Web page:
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MARINFORSKFISK-Marine ressurser og miljø - fiskeri

Novel perspectives on non-invasive cetacean research using microRNA biomarkers in the exhaled breath (blow)

Alternative title: microRNA-biomarkørutvikling for hvalhelse

Awarded: NOK 10.0 mill.

BLOWOMICS will use the snot (“blow”) of whales and dolphins (cetaceans) as a non-invasive way to develop biomarkers for understanding cetacean physiology and health. Non-invasive biomarkers for cetaceans are currently scarce, and new biomarker development will revolutionize our understanding and management of the health of these wild and charismatic marine resources. BLOWOMICS biomarkers will be developed by utilizing a type of small RNA that can be found in most tissues and body fluids of all organisms, called microRNAs (miRNAs). miRNAs are small molecules that are involved in RNA silencing and regulation of gene expression, and thereby have important biological functions. MiRNA profiles are known to change under different physiological states in a predictable manner and are gaining an emerging interest for early non-invasive disease diagnosis in humans. BLOWOMICS will pioneer this technology in cetaceans. However, the traditional biological matrix in which miRNAs are studied (i.e., blood) is not easily available for collection from large, free-swimming whales. Therefore, BLOWOMICS will characterize miRNAs in the “snot” or “blow” from these animals. The presence and amount of microRNAs will first be studied and compared between individuals of a well-known captive dolphin population in Australia. This will hopefully provide information about the miRNA markers that can indicate an animals’ sex, pregnancy status and, the presence of specific diseases. BLOWOMICS will then validate these biomarkers in large free-swimming whales in Norway. BLOWOMICS biomarkers will be developed in a way that is affordable and easy to use, so that other researchers can reproduce these methods and results can be compared worldwide and will include a curated open access database for cetacean miRNAs. The calculated costs of a BLOWOMICS biomarker will be at 10% the costs of traditional analyses.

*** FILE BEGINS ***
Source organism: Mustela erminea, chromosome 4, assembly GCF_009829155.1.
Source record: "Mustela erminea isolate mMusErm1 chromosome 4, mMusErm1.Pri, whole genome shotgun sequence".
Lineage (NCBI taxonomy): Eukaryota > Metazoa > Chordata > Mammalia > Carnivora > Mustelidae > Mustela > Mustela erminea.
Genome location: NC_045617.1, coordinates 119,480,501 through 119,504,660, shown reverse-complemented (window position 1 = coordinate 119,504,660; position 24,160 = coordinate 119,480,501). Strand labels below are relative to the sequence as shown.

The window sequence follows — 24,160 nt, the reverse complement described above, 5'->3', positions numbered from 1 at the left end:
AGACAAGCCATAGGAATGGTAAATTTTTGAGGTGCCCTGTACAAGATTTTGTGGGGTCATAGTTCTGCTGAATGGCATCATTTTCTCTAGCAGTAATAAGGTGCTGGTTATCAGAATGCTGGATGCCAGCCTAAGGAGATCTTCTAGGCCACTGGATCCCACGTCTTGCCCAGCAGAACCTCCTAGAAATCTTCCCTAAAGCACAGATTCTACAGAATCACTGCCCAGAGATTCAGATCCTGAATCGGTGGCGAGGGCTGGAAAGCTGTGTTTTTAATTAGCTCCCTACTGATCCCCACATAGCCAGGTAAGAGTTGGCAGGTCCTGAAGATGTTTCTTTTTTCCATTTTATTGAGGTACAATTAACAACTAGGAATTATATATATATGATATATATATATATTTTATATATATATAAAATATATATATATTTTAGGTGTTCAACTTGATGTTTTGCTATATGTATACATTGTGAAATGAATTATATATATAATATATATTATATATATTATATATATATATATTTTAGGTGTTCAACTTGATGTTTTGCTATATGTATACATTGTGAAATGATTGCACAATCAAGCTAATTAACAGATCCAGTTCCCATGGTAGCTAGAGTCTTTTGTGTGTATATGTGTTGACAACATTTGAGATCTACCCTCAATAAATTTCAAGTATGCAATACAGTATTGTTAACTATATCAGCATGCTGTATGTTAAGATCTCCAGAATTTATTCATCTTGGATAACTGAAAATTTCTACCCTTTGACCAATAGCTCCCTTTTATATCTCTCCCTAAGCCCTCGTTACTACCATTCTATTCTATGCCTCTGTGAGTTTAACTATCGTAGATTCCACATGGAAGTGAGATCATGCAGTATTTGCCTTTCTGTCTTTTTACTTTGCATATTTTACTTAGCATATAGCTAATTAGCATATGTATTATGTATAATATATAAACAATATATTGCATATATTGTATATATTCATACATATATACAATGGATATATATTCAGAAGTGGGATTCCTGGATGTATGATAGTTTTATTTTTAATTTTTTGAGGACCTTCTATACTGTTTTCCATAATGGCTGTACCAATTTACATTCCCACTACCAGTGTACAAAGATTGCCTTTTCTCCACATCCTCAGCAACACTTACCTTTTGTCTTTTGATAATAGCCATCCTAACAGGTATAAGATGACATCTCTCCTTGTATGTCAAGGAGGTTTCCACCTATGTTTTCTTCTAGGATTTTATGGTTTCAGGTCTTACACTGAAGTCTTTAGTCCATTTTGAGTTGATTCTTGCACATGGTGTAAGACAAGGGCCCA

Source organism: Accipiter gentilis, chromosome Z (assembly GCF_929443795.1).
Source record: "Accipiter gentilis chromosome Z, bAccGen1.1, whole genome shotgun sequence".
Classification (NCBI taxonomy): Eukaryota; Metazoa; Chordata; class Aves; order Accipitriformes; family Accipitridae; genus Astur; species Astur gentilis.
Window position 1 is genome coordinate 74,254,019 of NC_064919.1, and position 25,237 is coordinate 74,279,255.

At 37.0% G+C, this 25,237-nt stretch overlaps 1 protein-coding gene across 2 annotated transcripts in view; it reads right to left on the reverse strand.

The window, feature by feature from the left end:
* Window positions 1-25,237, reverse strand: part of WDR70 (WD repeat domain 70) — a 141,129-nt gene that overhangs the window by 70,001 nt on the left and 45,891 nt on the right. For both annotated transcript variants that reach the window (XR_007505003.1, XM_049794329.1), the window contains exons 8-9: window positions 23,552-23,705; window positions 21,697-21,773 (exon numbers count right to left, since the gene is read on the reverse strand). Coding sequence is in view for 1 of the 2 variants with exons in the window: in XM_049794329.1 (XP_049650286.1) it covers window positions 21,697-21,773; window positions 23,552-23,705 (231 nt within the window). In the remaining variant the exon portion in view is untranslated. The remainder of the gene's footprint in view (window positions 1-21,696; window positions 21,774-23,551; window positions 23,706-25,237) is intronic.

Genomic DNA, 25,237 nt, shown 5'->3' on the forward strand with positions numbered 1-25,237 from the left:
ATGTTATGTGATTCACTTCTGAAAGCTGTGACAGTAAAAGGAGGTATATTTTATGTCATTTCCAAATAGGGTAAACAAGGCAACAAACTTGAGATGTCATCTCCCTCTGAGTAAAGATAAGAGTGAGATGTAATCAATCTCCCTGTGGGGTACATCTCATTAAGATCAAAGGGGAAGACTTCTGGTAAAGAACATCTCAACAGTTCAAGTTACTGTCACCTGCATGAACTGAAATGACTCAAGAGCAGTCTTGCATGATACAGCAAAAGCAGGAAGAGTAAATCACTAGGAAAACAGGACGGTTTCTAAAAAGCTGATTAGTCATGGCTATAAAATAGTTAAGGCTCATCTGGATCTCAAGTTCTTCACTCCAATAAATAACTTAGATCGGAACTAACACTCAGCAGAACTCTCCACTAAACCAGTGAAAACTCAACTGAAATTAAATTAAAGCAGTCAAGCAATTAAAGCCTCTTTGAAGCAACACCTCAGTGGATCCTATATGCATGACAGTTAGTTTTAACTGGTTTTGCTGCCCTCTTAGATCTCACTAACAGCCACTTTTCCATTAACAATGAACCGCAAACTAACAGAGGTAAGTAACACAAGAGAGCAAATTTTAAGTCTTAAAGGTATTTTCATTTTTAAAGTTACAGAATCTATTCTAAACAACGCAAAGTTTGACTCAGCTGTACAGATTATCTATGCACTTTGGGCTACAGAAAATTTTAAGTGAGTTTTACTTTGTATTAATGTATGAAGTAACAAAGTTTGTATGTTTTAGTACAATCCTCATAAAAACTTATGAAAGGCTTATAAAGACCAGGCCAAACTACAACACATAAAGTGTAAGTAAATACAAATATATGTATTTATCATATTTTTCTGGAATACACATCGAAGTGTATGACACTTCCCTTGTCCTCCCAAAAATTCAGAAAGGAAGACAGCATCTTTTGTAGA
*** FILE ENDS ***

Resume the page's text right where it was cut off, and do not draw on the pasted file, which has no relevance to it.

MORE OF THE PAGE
In human and veterinary medicine, blood is the most valuable sample to use to assess health status, as most health variables from multiple metabolic processes and organs are reflected there in real time. However, there is no practical method to obtain blood samples from large free-swimming cetaceans. While possible for smaller species, it obligates the capture and restraint of these individuals, which can be logistically challenging for researchers, and stressful for the animal. Thus, the most widely used sampling technique for free-ranging cetaceans remains remote tissue biopsying, which is considered invasive, even if minimally, as it causes a small lesion on the animal. Nevertheless, in recent years, novel and promising ways of examining whale health are being developed using cetacean exhaled breath or “blow”, collected non-invasively - from the detection of hormones and other metabolites, microbiological studies, genetic markers to determine sex, species, or individual identification and there is strong potential to be used for the discovery of new biomarkers of health. In human medicine, the potential of microRNAs (miRNAs) as non-invasive biomarkers in biological fluids, including exhaled breath condensates, has been well established20. As such many model species already have miRNAomes available; however, miRNAs have not been carefully studied in wildlife species, including cetaceans. The development of miRNAs as novel non-invasive biomarkers of cetacean physiology could revolutionise the field. BLOWOMICS Thus, aims to: 1) provide a well-defined and characterised miRNAome for different tissues of cetaceans; 2) test the potential of using miRNA biomarkers in cetacean blow to address key knowledge gaps in free-swimming large cetaceans and 3) develop an ‘open access’ database for cetacean miRNA resources to facilitate data sharing and advancements worldwide.

Funding scheme:

MARINFORSKFISK-Marine ressurser og miljø - fiskeri